I care more about *my *dog than I do about other peoples’ kids. I think that’s pretty normal.

But in general, I think you have to be a wacko to think animals overall are more deserving of love, sympathy, and respect than people are. Otherwise, there would be far more vegetarians and far more cannibals in the world.

Is there a psychiatric term for humans who get all bent out of shape at the idea that some people are more interested in the welfare of animals?

I can’t find “Laughably Foolish Jealousy” in the DSM-V index.

Would Dian Fossey be considered a sufferer or victim of this “condition?” It sounds like her seemingly crazier and crazier defense of gorillas and alienation of local humans went a long way towards getting her killed.

That is way, way more than one step.

I once had a really interesting in retrospect argument with a friend who had a similar opinion. Essentially he thought that love, itself, was a finite thing and you shouldn’t waste your allotment on a mere animal.

I fervently disagreed then (35 years ago). I am not so sure now. Love is NOT finite. But human beings are.They have limited energy, limited focus. So, I can see the other side of the argument that way.

But I find animals easier to love than people, and it’s better to love something than to love nothing. So that’s another side.

I don’t particularly like people or animals but tend to have more sympathy for animals simply because I don’t tend to think of them as being complicit in their own mass destruction. I also think of them as being basically guileless - at least once you have some basic understanding of them. If you’re consistent and predictable with them, they tend to return the favor. People . . . not so much.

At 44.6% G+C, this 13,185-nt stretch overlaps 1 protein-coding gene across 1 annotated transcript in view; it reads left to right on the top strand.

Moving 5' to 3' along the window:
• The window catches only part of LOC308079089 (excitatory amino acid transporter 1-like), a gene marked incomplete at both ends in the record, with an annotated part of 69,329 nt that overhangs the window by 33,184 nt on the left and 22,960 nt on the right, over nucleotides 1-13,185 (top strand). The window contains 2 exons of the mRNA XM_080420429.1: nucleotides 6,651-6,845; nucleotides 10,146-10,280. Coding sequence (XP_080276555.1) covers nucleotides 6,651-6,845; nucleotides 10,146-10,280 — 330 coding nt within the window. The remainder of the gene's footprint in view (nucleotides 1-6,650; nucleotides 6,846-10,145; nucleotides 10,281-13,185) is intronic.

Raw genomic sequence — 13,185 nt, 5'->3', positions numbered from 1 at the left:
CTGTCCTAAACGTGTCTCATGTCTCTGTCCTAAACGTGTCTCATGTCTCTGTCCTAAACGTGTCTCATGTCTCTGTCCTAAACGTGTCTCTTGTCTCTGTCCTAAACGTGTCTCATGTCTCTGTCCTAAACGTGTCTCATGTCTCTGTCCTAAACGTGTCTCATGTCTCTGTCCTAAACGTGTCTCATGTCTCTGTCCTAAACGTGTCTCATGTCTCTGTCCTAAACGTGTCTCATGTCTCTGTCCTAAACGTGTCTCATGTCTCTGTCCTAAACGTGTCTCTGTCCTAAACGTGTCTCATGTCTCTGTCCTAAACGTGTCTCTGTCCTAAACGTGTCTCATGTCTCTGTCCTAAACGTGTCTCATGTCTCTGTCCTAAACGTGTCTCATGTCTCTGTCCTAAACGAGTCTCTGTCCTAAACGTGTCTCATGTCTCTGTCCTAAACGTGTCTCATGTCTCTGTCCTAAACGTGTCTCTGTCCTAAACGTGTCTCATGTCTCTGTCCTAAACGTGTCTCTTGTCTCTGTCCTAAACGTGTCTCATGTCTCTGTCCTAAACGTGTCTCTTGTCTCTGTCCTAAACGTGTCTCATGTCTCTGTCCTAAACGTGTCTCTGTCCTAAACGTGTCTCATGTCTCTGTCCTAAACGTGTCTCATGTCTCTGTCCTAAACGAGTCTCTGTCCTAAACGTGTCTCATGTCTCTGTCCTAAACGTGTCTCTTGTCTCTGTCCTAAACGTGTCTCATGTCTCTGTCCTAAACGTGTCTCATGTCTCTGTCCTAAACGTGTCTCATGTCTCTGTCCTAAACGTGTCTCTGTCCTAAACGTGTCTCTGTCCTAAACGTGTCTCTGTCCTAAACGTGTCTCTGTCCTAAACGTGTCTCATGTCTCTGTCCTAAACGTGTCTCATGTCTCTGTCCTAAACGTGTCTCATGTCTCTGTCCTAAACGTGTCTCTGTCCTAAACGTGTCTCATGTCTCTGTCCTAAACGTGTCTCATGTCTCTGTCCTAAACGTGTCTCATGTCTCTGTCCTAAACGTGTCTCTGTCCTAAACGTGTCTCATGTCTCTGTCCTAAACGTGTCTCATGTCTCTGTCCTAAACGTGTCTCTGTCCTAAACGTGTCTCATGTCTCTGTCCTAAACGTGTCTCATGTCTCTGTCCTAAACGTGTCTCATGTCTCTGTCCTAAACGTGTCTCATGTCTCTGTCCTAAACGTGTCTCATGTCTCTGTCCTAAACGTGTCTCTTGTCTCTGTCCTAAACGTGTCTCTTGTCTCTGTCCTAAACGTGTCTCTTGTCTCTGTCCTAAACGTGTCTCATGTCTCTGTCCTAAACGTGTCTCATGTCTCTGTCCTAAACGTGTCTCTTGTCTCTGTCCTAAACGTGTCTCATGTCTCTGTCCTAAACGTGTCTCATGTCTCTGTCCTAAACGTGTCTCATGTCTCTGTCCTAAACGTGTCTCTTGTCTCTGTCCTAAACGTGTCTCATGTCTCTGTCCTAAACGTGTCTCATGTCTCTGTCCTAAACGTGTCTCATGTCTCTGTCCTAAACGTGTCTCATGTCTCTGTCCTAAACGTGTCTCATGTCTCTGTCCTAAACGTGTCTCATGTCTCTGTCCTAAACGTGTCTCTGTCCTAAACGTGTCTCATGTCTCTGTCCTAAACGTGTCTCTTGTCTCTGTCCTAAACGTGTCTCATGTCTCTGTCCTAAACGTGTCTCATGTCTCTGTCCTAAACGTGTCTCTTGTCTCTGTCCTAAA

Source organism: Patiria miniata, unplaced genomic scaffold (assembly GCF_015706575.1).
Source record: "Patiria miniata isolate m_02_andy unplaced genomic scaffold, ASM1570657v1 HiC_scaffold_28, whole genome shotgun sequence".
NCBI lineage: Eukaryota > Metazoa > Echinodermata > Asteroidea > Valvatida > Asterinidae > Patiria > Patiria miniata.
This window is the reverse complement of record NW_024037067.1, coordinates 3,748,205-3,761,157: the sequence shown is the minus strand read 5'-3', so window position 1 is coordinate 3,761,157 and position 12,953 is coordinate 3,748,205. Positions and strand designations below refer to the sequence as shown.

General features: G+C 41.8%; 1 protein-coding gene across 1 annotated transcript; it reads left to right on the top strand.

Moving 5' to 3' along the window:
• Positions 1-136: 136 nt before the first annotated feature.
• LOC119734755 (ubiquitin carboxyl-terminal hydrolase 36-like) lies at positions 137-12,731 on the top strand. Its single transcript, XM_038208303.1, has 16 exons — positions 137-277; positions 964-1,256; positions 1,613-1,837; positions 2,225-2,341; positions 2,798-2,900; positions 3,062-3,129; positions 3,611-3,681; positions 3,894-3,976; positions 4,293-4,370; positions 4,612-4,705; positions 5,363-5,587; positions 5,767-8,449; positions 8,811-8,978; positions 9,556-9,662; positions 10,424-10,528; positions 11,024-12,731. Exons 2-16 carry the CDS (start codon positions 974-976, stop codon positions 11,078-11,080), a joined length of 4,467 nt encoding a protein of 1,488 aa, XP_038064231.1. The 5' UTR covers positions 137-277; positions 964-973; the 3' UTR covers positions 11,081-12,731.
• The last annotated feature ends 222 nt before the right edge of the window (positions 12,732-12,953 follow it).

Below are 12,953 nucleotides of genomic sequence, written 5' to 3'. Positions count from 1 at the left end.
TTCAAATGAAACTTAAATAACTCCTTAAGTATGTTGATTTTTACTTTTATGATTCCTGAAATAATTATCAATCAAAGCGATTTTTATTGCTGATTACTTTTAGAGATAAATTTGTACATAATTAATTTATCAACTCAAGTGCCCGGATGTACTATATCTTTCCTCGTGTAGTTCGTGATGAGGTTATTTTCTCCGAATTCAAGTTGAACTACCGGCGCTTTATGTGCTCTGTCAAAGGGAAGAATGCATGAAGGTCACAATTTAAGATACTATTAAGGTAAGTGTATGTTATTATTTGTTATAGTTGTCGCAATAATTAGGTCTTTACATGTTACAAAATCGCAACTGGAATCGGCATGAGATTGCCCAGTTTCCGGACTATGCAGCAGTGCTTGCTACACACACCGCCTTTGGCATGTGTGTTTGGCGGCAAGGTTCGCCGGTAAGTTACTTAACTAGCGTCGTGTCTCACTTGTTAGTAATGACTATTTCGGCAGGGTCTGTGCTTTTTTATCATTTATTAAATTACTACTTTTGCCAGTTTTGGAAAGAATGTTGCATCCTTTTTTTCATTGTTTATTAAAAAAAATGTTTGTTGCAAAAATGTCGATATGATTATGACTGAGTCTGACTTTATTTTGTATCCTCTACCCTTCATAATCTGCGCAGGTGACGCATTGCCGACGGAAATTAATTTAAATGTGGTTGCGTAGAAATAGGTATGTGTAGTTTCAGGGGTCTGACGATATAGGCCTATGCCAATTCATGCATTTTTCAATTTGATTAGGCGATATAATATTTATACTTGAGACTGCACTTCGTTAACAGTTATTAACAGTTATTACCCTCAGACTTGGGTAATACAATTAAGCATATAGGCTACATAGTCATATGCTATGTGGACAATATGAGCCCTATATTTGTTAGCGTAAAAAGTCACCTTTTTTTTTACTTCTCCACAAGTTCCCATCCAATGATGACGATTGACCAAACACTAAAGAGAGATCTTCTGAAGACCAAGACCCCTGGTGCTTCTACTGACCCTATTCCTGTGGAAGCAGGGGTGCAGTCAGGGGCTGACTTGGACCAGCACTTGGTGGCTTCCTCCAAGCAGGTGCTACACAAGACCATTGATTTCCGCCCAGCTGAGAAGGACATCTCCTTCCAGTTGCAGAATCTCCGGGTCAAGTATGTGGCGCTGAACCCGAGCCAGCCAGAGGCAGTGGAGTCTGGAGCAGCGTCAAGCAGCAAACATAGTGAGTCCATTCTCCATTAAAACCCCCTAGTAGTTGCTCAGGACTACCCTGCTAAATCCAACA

Well, yes. Just because there is not a one-to-one correlation does not mean that named syndromes are not more likely to be understood than unnamed syndromes. The latter are almost certainly not understood, while the former are just possibly not understood.

Yes, there is. Because they aren’t (unless you really do have a mental/moral problem) and shouldn’t be. They are only like your children in the very superficial sense that you take care of them and love them and would feel sad when they die.

There is definitely something wrong with valuing the lives of your animals over the lives of someone else’s children. We are so sure about this as a society that this is enshrined in law. An animal that attacks humans will get put down. The human may not even be seriously hurt. If that human is a child, it’s generally even worse.

Human beings who undervalue the lives of other human beings are punished by society once they reach a certain threshold. That is why crimes such as murder, rape, or even assault are criminal at a level way beyond harming an animal. If your cats got off your property and started damaging my property, I could legally end their lives. The most a human can get is a fine or jail time. And, with young enough children, they won’t get anything.

I know you love your cats, and they are the closest thing you have to children. But you do not love them the same way a parent loves their own children, and I sincerely hope you do not value their lives more than that of other human beings in general. Insisting you do is in fact a problem.

No, this doesn’t mean you can’t call them your children, as it can merely be an exaggeration. But to get upset when points out that they aren’t really as valuable as children is to say that that you are not exaggerating, and that is a problem. Your pets are not your kids. They may feel like your kids in a limited sense, but that does not make them worth more than someone else’s children.

If you do really value them more than other people’s children, you either value your pets too much or other people too little. People whose children get legally killed for something they can’t control tend to become quite revolutionary.